Autism and Social Skills Essay.
Autism spectrum disorder is a neurodevelopmental disorder that ranges from mild to severe impairments in communication, social interaction, and repetitive pattern of interest. Children with autism need early social skills support to develop their social interactions and understanding. Autism spectrum disorders (ASD) and socialization among young children and adolescence is one of the major impairments, along with language individuals have. Social skills groups are prearranged groups with, a direct goal orientated to engage young children and adolescences with the appropriate support, in the development of social skills.
Social skills groups for young children and adolescences can be a viable tool, in helping children with ASD to learn how to socialize appropriately. The Socialization of young children with a diagnosis of ASD has shown some positive results.
This pilot study was conducted in response to the heightened awareness and the need for young children with ASD to learn social skills. The parents of autistic children, the children that have a diagnosis of ASD and the facilitators of the groups, will engage the children in social sessions, in hopes to build social relationships.
The parents will fill out questionnaires as to the progress they see their children making. This pilot study sets out to answer the following two questions. Is participation in a social skills group beneficial for young children / adolescence with ASD from the child’s, Parents and the facilitator’s perspectives? The second question posed was, is there any improvement in the autistic child’s ability to communicate or interrelate socially.
Based on a review of literature on Autism, a psychologist and a clinical psychologist planed a structured 5-week program, for one-hour sessions, one day a week. Only children with a diagnosis of ASD were invited. The children’s ages ranged from seven to 18. Using the qualitative method, the parental focus group was used to gather data and answer two research questions. Each parent received three questionnaires developed for the purpose of this evaluation. One was a pre- questionnaire, to be completed at the beginning of the groups, the post questionnaire, at the end of groups, and a review questionnaire, to be completed six months following the social skills groups. The questionnaires were used for the parents to rate their child’s current level of difficulties.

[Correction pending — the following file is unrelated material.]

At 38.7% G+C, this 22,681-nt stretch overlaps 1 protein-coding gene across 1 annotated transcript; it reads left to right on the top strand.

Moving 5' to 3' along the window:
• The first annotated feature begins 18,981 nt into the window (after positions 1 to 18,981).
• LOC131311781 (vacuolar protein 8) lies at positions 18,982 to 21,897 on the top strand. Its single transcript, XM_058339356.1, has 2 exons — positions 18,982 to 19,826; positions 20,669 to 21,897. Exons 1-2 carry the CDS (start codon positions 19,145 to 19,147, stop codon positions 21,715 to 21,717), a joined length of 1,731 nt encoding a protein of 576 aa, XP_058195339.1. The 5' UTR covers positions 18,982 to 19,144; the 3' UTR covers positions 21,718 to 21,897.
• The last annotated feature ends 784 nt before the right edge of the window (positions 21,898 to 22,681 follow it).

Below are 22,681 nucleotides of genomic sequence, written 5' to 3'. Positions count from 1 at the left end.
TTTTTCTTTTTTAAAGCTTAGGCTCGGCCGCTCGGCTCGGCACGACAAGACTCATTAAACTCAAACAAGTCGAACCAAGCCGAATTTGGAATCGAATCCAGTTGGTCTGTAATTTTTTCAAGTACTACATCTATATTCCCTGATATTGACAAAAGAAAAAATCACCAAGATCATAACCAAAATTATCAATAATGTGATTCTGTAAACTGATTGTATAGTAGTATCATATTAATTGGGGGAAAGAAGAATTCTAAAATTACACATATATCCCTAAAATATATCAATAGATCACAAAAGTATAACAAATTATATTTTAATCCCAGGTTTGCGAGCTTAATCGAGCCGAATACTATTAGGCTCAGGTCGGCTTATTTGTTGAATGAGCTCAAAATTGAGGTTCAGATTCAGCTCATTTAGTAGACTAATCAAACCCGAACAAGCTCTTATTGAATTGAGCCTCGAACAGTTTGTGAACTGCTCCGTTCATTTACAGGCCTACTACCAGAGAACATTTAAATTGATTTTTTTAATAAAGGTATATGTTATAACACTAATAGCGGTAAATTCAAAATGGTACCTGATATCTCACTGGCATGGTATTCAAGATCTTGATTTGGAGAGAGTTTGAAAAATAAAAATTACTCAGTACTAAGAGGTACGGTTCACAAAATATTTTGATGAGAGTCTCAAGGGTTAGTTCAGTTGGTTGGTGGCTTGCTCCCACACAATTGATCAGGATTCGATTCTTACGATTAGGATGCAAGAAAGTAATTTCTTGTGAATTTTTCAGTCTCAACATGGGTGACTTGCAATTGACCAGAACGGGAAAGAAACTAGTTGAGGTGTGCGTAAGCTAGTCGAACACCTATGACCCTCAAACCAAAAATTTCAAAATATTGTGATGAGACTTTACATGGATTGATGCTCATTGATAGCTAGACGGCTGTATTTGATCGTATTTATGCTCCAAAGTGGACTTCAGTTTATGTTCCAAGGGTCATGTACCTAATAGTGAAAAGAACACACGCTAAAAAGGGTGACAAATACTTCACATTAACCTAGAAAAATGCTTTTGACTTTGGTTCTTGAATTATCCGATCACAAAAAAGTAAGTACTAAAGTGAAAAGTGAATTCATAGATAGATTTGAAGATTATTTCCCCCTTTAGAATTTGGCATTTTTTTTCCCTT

Results and Discussions
The high cost of one on one therapy for autistic children has become too high for caregivers and the need for alternative approaches was necessary. Evidence suggested that social skills groups for autistic children would be an alternative Dunlop, Knott and Mackay (2000). The information gathered from parent questionnaires and through observations from the facilitators and the higher functioning adolescents with ASD showed there was a need for social skills programs. Some parents felt their children benefitted and others seen no change.
The feedback was very positive and most of the participants would like the social skills groups to continue. There were several areas identified within the program that needs fine-tuning such as, smaller groups, the level or severity of ASD the children have, longer duration of sessions without summer breaks and addressing how to manage the challenging behaviors some of the autistic children displayed, which prevented them from engaging socially within the groups. There was no time for one on one interaction, to encourage those children that did not socialize
during the five-week program. The facilitators observed this and felt that it was an important issue to address along with the other recommendations above, when planning social skills programs. I choose this article because I am a parent of an autistic child and I am always looking for new treatment methods. I like to stay informed of all the new research on autism to share with my son. I think there is a need to socialize all persons with autism and the ideal of social skills groups cannot hurt; it can enhance the quality of life for the autistic child.